The possibility of using the liver donor’s left lobe is considered first since this is a safer operation for the donor. A smaller portion of the left lobe, called the left lateral segment, is used if the liver transplant recipient is a small child.
Living donor liver surgery. The transplant procedure begins with an incision made down the abdomen to enter the abdominal cavity. The predetermined amount of the left or right lobe is removed from the donor. The gallbladder is also removed. The surgery takes about four to six hours to perform.
Recovery after surgery. The donor leaves the operating room with a drain in his or her abdominal cavity (to drain fluid and blood), IV lines in the arm and neck (to provide fluids and medications), a nasogastric tube (to relieve pressure in the stomach by removing contents and air), and a urinary catheter (to drain urine from the bladder). The donor’s first night is spent in the ICU, then he or she is transferred to the regular nursing floor if stable. The hospital stay is about 1 week. The donor is expected to leave the hospital without any tubes or drains, and return to visit the surgeon about 1 week after discharge. Follow-up checkups are required at 1 month, 3 months, 1 and 2 years after donation and more often if there are complications.
There are risks to all surgeries performed under general anesthesia. Surgical risks include:
Common complications for the donor include:
There is a small risk that the liver may not regenerate or that the remaining liver fails, in which case an emergency liver transplantation may be required.
The risk of death is 1 in every 1000 liver donors for a left lobe donation and 4 to 6 in every 1000 for a right lobe donation.
Among the benefits are:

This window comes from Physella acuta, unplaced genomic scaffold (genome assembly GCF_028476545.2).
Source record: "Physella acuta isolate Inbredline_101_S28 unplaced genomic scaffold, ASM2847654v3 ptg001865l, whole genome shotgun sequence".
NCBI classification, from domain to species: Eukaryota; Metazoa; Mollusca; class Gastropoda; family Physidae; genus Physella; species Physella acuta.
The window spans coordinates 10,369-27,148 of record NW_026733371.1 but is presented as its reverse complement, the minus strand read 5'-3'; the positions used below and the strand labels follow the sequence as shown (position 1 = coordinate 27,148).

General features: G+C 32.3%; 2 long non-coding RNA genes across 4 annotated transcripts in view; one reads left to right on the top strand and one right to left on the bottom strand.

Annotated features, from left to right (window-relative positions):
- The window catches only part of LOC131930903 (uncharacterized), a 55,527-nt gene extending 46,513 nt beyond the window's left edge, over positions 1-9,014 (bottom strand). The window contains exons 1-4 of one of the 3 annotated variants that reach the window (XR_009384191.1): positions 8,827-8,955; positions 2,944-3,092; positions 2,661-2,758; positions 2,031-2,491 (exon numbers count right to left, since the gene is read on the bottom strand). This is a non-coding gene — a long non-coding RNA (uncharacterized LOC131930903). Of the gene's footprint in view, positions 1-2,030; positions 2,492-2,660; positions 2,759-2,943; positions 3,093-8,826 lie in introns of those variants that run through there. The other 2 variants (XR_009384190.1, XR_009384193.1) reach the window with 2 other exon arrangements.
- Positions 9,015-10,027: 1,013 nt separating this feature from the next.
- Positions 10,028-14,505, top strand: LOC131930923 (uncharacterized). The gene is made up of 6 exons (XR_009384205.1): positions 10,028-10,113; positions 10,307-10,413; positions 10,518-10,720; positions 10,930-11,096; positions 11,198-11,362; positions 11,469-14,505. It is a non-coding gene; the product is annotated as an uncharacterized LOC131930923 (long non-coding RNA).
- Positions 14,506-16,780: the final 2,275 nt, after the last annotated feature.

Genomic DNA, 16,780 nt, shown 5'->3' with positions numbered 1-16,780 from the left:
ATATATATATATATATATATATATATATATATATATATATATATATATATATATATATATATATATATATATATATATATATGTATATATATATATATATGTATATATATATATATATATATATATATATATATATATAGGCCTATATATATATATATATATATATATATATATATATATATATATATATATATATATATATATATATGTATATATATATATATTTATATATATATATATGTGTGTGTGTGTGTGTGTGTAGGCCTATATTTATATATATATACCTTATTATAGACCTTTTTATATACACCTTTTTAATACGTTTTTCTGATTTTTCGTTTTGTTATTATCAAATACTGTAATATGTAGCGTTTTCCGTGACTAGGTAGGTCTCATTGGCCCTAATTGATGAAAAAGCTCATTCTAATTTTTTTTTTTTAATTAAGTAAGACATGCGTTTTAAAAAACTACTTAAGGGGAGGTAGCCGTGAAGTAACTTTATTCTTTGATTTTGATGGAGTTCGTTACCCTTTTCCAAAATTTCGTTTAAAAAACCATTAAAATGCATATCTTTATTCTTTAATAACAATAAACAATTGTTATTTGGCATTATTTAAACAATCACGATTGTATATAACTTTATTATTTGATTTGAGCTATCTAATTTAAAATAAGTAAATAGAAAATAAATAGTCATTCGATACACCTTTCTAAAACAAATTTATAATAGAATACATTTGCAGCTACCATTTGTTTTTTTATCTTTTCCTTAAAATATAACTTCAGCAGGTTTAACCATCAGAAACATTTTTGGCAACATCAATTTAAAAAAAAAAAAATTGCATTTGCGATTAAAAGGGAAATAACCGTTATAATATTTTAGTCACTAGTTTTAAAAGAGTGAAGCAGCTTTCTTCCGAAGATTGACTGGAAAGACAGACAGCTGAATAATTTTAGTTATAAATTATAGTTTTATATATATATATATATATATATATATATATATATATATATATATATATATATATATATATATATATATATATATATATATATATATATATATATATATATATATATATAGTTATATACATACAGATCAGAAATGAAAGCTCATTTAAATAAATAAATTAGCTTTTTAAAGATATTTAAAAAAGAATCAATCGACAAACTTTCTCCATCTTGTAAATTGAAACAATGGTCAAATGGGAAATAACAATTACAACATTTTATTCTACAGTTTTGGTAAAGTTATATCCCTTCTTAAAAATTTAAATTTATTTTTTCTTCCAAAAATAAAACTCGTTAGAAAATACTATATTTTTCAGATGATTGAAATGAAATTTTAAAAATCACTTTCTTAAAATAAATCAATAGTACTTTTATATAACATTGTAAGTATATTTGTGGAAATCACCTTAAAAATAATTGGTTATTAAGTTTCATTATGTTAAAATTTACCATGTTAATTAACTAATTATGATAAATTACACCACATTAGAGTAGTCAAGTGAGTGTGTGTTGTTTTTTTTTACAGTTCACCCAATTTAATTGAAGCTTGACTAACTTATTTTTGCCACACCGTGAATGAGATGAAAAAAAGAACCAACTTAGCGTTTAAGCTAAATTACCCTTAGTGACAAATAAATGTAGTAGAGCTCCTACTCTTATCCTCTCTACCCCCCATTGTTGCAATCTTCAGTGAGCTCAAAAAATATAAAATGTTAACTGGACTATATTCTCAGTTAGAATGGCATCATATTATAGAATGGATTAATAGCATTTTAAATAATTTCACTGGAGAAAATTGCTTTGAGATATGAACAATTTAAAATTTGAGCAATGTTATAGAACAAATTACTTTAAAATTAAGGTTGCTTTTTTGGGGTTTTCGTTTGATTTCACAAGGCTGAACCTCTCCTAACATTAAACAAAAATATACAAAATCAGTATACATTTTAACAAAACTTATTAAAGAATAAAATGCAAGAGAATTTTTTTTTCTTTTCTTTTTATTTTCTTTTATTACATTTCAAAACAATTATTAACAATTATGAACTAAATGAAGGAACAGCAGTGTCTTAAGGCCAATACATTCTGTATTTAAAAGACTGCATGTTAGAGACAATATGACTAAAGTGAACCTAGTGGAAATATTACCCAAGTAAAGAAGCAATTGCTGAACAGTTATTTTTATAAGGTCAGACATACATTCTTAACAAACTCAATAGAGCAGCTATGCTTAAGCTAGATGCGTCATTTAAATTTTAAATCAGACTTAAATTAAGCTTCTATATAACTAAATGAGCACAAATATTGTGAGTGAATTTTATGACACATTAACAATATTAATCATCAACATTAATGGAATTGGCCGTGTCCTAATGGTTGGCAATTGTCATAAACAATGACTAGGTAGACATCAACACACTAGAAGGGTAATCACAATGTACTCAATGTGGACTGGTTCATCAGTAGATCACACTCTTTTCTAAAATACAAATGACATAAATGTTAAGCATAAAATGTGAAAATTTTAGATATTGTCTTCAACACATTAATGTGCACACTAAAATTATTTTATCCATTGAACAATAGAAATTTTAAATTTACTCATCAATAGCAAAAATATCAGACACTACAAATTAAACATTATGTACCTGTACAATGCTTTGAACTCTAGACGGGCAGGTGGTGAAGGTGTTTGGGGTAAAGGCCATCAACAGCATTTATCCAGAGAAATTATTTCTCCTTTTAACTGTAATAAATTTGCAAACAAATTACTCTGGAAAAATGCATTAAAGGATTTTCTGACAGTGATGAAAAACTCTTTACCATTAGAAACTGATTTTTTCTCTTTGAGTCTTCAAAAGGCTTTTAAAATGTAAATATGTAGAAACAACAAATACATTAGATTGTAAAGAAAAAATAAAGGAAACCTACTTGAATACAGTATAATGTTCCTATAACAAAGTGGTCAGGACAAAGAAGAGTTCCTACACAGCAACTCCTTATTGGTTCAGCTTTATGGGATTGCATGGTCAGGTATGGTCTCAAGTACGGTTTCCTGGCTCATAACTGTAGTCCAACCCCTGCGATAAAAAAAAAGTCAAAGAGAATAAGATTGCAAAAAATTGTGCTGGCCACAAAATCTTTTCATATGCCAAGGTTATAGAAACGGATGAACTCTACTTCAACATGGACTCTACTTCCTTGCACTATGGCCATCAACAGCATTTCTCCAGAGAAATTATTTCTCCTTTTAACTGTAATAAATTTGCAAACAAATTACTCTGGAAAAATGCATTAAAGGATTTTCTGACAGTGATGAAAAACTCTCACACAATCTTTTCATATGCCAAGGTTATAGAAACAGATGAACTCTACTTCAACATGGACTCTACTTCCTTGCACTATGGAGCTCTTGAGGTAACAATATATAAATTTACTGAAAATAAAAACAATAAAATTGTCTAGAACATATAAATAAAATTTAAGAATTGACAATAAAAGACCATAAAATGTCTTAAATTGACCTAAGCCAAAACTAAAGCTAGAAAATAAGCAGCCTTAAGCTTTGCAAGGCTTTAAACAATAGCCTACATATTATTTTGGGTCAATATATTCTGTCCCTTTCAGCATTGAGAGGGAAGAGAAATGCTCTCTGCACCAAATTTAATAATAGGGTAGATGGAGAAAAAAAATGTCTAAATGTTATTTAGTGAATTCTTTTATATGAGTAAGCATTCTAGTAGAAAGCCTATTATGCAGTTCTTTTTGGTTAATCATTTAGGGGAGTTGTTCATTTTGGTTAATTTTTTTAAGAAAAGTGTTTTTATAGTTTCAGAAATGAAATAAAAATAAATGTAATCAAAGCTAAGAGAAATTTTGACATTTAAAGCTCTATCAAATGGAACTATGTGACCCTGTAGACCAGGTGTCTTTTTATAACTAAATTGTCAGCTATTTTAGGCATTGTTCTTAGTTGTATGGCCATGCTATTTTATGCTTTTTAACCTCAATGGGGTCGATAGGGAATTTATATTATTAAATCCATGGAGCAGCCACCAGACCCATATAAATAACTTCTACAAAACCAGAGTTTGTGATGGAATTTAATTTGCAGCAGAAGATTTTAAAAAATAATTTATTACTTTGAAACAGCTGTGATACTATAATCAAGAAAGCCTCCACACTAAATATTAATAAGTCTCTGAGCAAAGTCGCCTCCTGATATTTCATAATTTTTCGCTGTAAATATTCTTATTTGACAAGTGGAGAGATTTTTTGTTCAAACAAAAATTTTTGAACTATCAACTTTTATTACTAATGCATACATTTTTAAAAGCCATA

Most donors are able to return to their daily activities in four weeks. Driving can be resumed in about three to four weeks. Most donors can return to work in two to three months.
The liver is the only internal organ that can regrow (regenerate). Most donors’ livers can regenerate to almost their original size in six to eight weeks after surgery. However, the liver will continue to grow throughout the first year after surgery. During this period of time, you should live a healthy lifestyle and limit alcohol intake.
A person who is considering becoming a living liver donor needs to be physically, financially, and emotionally ready to be a donor. Questions that the potential donor and transplant team will review include:
Emotional and psychological issues discussed include:
It’s important for any potential donor to take as much time as needed to absorb all the information presented so you can make an independent, informed, and confident decision. Make sure you fully understand the liver donor procedure, its risks and potential complications, your own health issues and how a liver donation may affect your condition, as well as all financial and emotional/psychological issues. Know that you may change your mind to become a living liver donor at any time. If you have any questions, please ask any member of the transplant team.
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This information is provided by the Cleveland Clinic and is not intended to replace the medical advice of your doctor or healthcare provider. Please consult your healthcare provider for advice about a specific medical condition. This document was last reviewed on: 02/06/2019